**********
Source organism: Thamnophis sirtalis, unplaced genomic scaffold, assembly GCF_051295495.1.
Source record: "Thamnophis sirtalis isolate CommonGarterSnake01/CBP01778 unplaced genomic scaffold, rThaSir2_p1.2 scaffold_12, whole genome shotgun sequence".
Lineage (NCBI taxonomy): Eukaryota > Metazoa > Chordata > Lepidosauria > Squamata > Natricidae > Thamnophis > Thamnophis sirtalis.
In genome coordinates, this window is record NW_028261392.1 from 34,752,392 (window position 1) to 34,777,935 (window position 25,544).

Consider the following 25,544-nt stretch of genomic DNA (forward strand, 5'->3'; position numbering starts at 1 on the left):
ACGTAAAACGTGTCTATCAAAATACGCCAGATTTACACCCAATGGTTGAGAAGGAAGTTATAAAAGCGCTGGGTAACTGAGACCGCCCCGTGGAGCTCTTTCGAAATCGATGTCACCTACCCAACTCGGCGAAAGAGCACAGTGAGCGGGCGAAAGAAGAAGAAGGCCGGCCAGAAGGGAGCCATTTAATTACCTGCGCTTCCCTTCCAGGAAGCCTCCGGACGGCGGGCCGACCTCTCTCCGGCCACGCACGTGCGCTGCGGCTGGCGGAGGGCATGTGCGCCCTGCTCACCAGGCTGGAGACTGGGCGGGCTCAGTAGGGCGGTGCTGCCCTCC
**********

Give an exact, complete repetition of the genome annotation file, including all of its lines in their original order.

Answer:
Source organism: Thamnophis sirtalis, unplaced genomic scaffold, assembly GCF_051295495.1.
Source record: "Thamnophis sirtalis isolate CommonGarterSnake01/CBP01778 unplaced genomic scaffold, rThaSir2_p1.2 scaffold_12, whole genome shotgun sequence".
Lineage (NCBI taxonomy): Eukaryota > Metazoa > Chordata > Lepidosauria > Squamata > Natricidae > Thamnophis > Thamnophis sirtalis.
In genome coordinates, this window is record NW_028261392.1 from 34,752,392 (window position 1) to 34,777,935 (window position 25,544).

Consider the following 25,544-nt stretch of genomic DNA (forward strand, 5'->3'; position numbering starts at 1 on the left):
ACGTAAAACGTGTCTATCAAAATACGCCAGATTTACACCCAATGGTTGAGAAGGAAGTTATAAAAGCGCTGGGTAACTGAGACCGCCCCGTGGAGCTCTTTCGAAATCGATGTCACCTACCCAACTCGGCGAAAGAGCACAGTGAGCGGGCGAAAGAAGAAGAAGGCCGGCCAGAAGGGAGCCATTTAATTACCTGCGCTTCCCTTCCAGGAAGCCTCCGGACGGCGGGCCGACCTCTCTCCGGCCACGCACGTGCGCTGCGGCTGGCGGAGGGCATGTGCGCCCTGCTCACCAGGCTGGAGACTGGGCGGGCTCAGTAGGGCGGTGCTGCCCTCC